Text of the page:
Catholicity, Universality and the Crisis of the European Union


On 22 May, JESC and the Chapel for Europe co-organised an event on “Catholicity, Universality and the Crisis of the European Union”. Guest speakers were Professor José Casanova, from Georgetown University, and Michael Kuhn, Deputy Secretary General of COMECE, with a debate moderated by Martin Maier SJ, Director & Secretary for European Affairs of JESC.

Professor José Casanova reminded the audience of the role of Christianity in the formation of the EU, arguing that the reconciliation between Catholics and Protestants and France and Germany were crucial for the European project to be possible. The problem of Europe, Professor Casanova argued, is that it has still to learn how to live in a pluralistic society, which is not necessarily relativistic, and to rethink what it means to be European in a global age. We should be able to agree on some core principles at the EU level, but that should not amount to legal uniformity and the subsidiarity principle should be respected, as local governments are better positioned to make laws that are sensible to their specific contexts.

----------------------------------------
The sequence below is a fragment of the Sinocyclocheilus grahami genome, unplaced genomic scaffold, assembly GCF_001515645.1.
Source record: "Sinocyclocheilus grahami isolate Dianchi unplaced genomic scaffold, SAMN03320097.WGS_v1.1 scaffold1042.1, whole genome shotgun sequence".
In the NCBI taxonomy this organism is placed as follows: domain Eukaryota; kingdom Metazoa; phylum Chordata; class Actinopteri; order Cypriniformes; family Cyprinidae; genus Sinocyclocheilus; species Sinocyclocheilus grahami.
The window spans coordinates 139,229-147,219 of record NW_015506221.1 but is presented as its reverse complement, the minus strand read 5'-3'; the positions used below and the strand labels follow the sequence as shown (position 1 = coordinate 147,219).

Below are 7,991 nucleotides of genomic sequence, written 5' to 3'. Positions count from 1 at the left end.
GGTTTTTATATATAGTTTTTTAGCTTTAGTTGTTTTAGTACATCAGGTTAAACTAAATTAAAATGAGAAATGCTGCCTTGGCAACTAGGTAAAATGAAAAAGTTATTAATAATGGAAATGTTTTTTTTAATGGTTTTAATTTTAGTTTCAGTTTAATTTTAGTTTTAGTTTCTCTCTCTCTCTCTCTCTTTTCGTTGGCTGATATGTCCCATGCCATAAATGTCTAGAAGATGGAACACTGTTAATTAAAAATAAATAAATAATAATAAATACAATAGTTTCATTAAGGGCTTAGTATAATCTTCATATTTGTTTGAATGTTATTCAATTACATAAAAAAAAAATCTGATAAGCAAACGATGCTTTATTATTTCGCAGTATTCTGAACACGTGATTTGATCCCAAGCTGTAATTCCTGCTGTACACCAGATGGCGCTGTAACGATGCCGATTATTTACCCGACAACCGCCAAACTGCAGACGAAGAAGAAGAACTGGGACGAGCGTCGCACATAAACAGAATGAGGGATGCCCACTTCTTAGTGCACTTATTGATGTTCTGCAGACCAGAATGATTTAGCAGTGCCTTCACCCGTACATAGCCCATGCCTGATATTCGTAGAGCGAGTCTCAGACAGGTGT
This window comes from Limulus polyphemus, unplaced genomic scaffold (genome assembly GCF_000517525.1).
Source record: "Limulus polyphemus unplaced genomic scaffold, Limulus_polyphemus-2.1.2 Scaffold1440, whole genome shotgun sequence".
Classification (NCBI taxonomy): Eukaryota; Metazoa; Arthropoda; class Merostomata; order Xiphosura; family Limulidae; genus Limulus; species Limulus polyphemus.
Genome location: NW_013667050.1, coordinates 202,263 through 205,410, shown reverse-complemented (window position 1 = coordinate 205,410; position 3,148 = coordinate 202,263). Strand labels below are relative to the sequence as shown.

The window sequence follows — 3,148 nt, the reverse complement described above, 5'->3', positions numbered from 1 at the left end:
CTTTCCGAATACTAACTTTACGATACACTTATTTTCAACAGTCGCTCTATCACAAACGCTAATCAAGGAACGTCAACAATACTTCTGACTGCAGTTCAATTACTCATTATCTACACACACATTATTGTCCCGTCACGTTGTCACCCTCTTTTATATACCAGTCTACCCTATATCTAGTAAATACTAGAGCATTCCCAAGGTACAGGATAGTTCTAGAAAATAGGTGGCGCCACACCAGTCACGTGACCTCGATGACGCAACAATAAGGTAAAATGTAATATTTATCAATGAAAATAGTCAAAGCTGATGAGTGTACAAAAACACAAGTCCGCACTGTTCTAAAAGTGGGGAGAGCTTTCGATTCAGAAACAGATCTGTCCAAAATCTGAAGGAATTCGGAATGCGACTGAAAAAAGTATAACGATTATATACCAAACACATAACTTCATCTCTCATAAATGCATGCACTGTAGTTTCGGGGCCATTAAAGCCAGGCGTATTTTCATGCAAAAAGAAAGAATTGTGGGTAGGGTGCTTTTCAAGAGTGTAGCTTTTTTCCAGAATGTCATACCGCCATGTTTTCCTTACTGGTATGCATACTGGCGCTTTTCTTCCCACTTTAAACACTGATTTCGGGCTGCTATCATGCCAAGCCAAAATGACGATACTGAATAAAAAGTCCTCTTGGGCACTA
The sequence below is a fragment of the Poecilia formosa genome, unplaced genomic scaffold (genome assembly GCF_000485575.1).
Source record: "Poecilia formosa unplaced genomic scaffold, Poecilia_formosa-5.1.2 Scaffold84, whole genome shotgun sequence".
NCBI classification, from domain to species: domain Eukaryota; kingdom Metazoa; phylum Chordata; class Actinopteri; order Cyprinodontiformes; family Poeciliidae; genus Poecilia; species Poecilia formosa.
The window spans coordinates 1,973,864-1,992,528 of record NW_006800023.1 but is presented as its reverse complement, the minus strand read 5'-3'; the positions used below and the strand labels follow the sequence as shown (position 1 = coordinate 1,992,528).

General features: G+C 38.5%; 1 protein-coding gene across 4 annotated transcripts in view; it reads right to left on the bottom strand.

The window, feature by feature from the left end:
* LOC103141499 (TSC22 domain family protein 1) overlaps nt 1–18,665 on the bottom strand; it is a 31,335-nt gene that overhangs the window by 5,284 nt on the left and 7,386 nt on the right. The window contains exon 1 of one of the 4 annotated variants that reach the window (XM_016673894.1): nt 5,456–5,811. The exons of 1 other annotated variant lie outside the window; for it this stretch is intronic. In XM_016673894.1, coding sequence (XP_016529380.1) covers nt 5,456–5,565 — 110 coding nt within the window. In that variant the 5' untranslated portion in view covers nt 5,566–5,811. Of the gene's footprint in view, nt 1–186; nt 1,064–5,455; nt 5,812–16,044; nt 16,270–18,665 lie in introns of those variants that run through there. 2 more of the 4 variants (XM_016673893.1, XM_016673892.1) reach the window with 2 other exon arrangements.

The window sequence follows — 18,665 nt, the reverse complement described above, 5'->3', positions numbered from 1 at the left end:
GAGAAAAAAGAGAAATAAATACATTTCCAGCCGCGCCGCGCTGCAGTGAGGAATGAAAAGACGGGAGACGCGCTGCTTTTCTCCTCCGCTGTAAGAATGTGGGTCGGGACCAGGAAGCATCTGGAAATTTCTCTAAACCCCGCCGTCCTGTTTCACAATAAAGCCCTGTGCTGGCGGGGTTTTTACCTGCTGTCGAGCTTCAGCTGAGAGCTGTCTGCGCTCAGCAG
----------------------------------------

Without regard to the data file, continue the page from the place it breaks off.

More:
Michael Kuhn, who has been in COMECE for 20 years, spoke about the evolution of the relations between the Catholic Church and the European Union, arguing that the Catholic Social Doctrine has valuable contributions to offer to the European project but they should not be seen as finished proposals, as they have to take into account the current reality.

After these addresses, a lively debate followed with the audience.